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The Sky This Week, 2014 November 4 - 11

Busy beavers and changing seasons
MoonMosaic_141104_02small.jpg
Waxing toward the Beaver Moon
Lunar mosaic imaged with USNO's 30.5-cm (12-inch) f/15 Clark/Saegmüller refractor
2014 November 4, 00:15 - 00:20 UT

The Moon brightens the evening skies this week, waxing through the full phase as she climbs northward along the ecliptic to join winter’s rising constellations.  Full Moon occurs on the 6th at 5:23 pm Eastern Standard Time.  November’s Full Moon is popularly known as the Beaver Moon or Frosty Moon, both of which describe phenomena frequently seen at this time of the year.  This is generally the month when we see our first killing frost, and it is also a time of heightened activity for beavers as they work to shore up their dams and lay in food stocks to survive the coming winter.  Luna forms an attractive triangle with the orange-tinted star Aldebaran and the Pleiades star cluster on the evening of the 7th.  Over the next couple of nights she drifts through the heart of the Great Winter Circle.  On the 10th she may be found just east of the second-magnitude star Alhena in the constellation of Gemini.

The change back to Standard Time brings big changes to our skies each fall.  I happen to particularly notice this change in the mornings and late evenings.  I’ve never been a “morning person”, so getting up well before dawn has always been a struggle.  Now that we’re back on Standard Time, however, I typically rise just before the Sun to a brightening sky, which makes the process a little less painful.  The evening hours, however, are a bit more of a shock.  All of a sudden, it seems, the winter stars are here, and I now see Orion rising in the southeastern sky where just last week I saw the emptiness of the autumnal constellations.  I no longer have the Summer Triangle to look at after dinner, and the summer Milky Way is now vanishing during the prime observing hours. 

However, in between the passing stars of summer and the rising stars of winter, there are sights to captivate the patient skywatcher.  Cooler nights generally bring clearer skies, and despite the season’s paucity of bright stars, the fall’s best sights are in prime position to enjoy.  The most easily recognized constellation at this time lies just to the north east of the zenith; it’s a group of five stars that form a “W”-shaped figure.  This is the constellation of Cassiopeia, who, along with her husband Cepheus, daughter Andromeda, a sea-monster named Cetus, and the hero Perseus and his fantastic flying horse Pegasus, act out one of the heavens’ oldest legends.  All of these characters are represented in the sky, but of them all Cassiopeia is the easiest to spot on a Moon-washed night.  Cassiopeia is a great place to prowl for Milky Way star clusters with binoculars and telescopes once the Moon leaves the vicinity.  If you look just south of the zenith at 9:00 pm you’ll see a large square made up of second-magnitude stars straddling the meridian.  This is the “Great Square” of Pegasus, an asterism that serves as a convenient guidepost to other constellations nearby.  The Great Square is also a great place to test the clarity and darkness of your observing site.  There are many faint stars within the square’s confines.  Most suburban skywatchers are lucky to see two stars near the northwest corner, but travel far from city lights on a moonless night and you may spot over a dozen!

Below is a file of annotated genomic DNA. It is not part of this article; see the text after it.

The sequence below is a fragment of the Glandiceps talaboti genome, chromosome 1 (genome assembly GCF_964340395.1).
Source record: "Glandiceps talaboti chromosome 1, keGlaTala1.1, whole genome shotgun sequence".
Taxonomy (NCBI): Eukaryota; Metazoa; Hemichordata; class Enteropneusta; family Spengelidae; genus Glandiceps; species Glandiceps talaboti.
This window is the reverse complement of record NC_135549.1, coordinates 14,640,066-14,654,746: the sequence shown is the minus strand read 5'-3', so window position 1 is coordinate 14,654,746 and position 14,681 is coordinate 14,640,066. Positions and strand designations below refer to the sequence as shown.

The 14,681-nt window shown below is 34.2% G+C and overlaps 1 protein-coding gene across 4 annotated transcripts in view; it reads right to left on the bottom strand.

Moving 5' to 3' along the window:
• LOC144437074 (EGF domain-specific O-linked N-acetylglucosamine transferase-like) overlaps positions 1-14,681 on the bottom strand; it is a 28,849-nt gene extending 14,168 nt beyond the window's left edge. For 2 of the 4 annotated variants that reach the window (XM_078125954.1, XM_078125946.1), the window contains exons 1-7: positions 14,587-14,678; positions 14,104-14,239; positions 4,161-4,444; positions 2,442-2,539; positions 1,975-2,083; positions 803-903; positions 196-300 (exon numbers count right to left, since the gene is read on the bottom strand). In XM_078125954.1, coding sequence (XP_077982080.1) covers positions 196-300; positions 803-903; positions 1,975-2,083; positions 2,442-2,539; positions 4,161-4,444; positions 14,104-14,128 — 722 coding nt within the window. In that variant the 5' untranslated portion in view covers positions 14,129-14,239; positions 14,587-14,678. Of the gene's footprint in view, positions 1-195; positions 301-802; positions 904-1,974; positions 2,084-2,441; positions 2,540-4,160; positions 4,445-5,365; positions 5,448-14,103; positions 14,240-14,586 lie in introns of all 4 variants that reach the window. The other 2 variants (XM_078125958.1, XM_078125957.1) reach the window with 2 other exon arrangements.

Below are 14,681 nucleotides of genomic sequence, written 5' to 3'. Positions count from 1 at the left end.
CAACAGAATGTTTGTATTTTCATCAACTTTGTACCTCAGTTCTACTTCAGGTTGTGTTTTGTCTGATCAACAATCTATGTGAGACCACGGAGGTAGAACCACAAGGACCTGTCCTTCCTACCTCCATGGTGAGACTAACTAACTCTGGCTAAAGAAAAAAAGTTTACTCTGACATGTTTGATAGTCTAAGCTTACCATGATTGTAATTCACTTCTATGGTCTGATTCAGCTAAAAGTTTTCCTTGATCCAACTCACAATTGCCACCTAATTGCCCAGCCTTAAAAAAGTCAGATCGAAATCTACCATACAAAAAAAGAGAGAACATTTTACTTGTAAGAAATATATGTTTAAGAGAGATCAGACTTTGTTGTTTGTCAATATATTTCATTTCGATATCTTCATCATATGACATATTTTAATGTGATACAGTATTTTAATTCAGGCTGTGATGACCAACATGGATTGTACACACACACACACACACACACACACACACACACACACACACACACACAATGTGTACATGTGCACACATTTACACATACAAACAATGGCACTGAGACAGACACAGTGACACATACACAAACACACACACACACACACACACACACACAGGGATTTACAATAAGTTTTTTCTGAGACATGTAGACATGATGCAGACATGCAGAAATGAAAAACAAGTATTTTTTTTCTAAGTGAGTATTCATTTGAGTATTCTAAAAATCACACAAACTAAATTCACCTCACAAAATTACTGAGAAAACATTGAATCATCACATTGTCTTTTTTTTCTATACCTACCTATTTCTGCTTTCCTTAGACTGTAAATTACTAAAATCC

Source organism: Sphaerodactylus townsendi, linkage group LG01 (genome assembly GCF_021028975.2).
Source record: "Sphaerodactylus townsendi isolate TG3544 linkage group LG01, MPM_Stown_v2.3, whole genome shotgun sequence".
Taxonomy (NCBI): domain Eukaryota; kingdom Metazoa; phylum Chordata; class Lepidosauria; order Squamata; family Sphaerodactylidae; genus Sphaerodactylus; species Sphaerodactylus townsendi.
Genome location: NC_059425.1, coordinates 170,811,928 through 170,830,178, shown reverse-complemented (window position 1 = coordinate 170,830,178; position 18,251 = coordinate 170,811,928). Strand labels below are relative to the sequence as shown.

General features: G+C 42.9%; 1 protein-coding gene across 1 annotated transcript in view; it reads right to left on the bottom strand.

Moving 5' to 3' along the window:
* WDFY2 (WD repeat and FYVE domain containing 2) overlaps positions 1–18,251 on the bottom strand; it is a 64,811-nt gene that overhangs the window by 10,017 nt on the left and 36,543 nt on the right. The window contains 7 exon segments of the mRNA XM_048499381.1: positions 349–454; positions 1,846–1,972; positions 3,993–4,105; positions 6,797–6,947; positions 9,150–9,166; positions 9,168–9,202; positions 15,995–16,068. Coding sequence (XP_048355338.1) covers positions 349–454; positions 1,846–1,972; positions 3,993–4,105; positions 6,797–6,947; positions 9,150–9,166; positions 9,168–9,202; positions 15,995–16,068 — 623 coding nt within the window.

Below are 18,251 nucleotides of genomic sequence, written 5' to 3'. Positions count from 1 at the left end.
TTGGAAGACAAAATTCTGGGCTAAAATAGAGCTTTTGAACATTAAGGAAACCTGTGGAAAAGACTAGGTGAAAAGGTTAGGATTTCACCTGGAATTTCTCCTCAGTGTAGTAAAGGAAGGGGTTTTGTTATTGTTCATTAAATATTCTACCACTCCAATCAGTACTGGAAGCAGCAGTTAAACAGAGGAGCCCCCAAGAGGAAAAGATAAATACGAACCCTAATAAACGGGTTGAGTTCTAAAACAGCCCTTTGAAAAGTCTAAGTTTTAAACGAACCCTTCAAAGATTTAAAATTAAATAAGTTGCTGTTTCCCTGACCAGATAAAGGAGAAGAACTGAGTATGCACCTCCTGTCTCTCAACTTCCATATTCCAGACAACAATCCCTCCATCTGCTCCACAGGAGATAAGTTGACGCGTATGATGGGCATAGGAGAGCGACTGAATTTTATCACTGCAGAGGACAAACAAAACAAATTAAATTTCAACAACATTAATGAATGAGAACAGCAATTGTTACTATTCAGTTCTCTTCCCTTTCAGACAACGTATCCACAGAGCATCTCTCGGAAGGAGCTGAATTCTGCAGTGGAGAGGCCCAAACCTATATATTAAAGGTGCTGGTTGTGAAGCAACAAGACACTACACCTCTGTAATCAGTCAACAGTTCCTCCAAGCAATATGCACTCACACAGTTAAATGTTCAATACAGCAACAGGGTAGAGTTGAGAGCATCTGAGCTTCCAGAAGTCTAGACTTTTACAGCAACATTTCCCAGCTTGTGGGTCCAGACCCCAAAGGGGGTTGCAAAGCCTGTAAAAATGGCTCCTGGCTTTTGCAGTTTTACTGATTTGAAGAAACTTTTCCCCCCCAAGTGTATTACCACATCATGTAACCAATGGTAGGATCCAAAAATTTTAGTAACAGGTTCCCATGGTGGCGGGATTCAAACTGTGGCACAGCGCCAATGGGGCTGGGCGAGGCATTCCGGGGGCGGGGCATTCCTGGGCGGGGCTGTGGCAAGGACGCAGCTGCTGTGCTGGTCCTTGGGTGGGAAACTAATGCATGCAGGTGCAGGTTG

Standard Time has shifted the viewing time for Mars into the very early evening.  He’s still visible low in the southwestern sky after sunset, but the best time to look for him is now around 6:00 pm.  This week he continues his eastward trek through the stars of the tea-pot asterism of Sagittarius, but if you wait until after dinner to see him you’ll be too late.  He now sets shortly after 8:00 pm.

Conversely, giant Jupiter gets a boost from Standard Time, and he now rises well before midnight.  The best time to see him is still before dawn, so you’ll need to rise at around 5:00 am to see him against a dark background sky, but this is usually when the atmosphere is very still, offering a great view of Old Jove through the telescope.  Jupiter’s Galilean moons will be putting on a good show for us this year since the Sun appears to pass through Jupiter’s orbital plane.  This will set up a series of mutual eclipses and occultations between the four bright moons throughout the coming apparition.

Finally, early risers have a great opportunity to see the elusive planet Mercury in the east as morning twilight begins to gather.  Mercury reaches greatest elongation from the Sun on the 1st and is now in the last week of his best morning apparition for the year.  You will find him in the company of the first-magnitude star Spica over the first few mornings of the week.  Mercury will appear brighter and a bit redder than the star.  The two slowly part company as the week passes.

 

 

 

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